Wooden Frame. Once you have figured out the footprint for your root cellar, you will need to build out a wood frame for the walls and doorway. Fortunately, the walls do not need to be load-bearing, which makes the job a lot simpler. Your studs can be more than two feet apart if you are on a tight budget, but no matter how you design the walls, they will have to be secured at the floor and ceiling. There are a few ways you can do this.
When you are cutting the wall studs, you will want to make them a height that can leave about ¼-inch space between the top of the wall and the joists above them. This allows you to easily angle the wall into place and then secure it with #10 3.5-inch screws. Then, using a tapered soft wood wedge and wood glue, fill the gap between the joists and the ceiling before installing the screws. This should create a more or less seamless section at the top of the wall.
Floors. A lot of basement floors can be damp, so you may want to use some composite decking material or treated wood for the bottom of the wall. You are going to want to find one that is solidly composite throughout, because then you can install it just like a wooden wall plate.
You can either pre-drill holes into your concrete basement floor, or use construction adhesive and concrete nails to secure it. You can also hang a wooden door, or hang a PVC strip door. The latter will keep cold air in, is easier to install than hanging a wooden door, and allows you some leeway in deciding how wide your doorway will be.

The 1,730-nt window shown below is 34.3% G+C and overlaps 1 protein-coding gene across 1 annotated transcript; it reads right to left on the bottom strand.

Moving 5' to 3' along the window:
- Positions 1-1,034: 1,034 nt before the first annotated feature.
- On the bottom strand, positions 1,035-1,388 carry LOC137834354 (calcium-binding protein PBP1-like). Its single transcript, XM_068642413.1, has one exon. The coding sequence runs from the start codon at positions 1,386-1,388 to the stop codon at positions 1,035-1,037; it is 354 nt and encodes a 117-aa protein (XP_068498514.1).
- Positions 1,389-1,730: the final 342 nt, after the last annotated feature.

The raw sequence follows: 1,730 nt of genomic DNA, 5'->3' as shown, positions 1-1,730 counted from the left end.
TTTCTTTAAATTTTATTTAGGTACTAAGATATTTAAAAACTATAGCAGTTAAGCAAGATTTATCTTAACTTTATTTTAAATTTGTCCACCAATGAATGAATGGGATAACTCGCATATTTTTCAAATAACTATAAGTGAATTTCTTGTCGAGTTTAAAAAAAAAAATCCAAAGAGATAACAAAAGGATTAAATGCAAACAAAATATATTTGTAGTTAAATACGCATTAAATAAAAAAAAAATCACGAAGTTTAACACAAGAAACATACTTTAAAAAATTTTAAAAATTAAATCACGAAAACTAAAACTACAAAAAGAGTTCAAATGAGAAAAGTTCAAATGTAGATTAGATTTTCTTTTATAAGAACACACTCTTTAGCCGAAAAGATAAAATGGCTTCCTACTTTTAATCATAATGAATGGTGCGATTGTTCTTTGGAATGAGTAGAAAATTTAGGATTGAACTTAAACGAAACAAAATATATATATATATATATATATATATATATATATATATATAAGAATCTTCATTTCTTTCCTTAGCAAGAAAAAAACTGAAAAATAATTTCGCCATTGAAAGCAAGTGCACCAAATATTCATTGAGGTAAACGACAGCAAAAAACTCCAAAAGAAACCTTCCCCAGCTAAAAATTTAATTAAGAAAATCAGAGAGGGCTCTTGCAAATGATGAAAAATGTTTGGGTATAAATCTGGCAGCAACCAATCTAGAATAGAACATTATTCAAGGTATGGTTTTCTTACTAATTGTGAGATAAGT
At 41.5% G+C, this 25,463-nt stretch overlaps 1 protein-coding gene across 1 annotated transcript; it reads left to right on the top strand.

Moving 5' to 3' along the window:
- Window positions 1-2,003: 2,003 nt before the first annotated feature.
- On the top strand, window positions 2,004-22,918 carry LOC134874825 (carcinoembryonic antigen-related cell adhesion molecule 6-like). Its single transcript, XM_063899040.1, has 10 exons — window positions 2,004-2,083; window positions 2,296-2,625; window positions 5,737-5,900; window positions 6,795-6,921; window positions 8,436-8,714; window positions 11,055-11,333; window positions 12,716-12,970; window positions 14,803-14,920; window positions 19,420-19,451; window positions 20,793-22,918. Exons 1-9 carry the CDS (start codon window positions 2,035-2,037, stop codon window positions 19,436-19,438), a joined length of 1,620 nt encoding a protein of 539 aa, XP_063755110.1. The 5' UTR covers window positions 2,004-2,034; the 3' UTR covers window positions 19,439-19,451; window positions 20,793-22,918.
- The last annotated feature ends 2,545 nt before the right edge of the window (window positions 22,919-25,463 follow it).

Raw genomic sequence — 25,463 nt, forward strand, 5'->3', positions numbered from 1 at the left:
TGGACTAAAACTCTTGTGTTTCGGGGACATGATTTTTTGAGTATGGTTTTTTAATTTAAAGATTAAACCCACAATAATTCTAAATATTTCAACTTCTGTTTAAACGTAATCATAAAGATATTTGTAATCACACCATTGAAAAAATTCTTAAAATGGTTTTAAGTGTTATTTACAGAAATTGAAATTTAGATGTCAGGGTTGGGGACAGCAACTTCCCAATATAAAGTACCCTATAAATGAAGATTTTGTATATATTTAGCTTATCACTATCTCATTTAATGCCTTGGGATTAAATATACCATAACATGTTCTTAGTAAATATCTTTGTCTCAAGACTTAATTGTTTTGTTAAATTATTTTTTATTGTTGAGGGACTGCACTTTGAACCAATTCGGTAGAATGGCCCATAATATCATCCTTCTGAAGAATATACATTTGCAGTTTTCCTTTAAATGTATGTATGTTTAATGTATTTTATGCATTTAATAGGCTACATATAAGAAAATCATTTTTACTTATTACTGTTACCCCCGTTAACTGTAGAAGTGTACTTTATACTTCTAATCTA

Insulation. For insulation, it’s best to use stiff foam sheets rather than fiberglass batts. Foam sheets will be far more resistant to mold and water damage than fiberglass batts, and with a basement root cellar, moisture is always going to be a concern. Foam is also much safer to work with than fiberglass.
One of the best foam thermal insulators is extruded polystyrene. You may be required to cover it with fire-resistant materials in order to be up to code. While you’re designing your insulation plans, make sure you also think about the ceiling of the root cellar. Ambient warmth coming down from a heated area in the house could quickly undo all of the work you’ve done to keep your root cellar cool.
Dual Vents. The final consideration is your dual ventilation system. For best results, you will want place the inside ends of the intake and exhaust pipes on opposite sides of the root cellar. The exhaust vent should be close to the ceiling, and the intake vent should be close to the floor. This allows maximum airflow through the cellar.
Cover the vents with wire screens to prevent vermin from getting in. You may also want to consider adding an electric fan to the exhaust vent, although the natural airflow should keep the cellar at optimal temperature. You’ll also want to make sure your shelves are getting the benefit of the airflow; it’s best to use wire racks for that reason.
Do you have a root cellar? Did you build it yourself? What advice would you give to others who are planning theirs?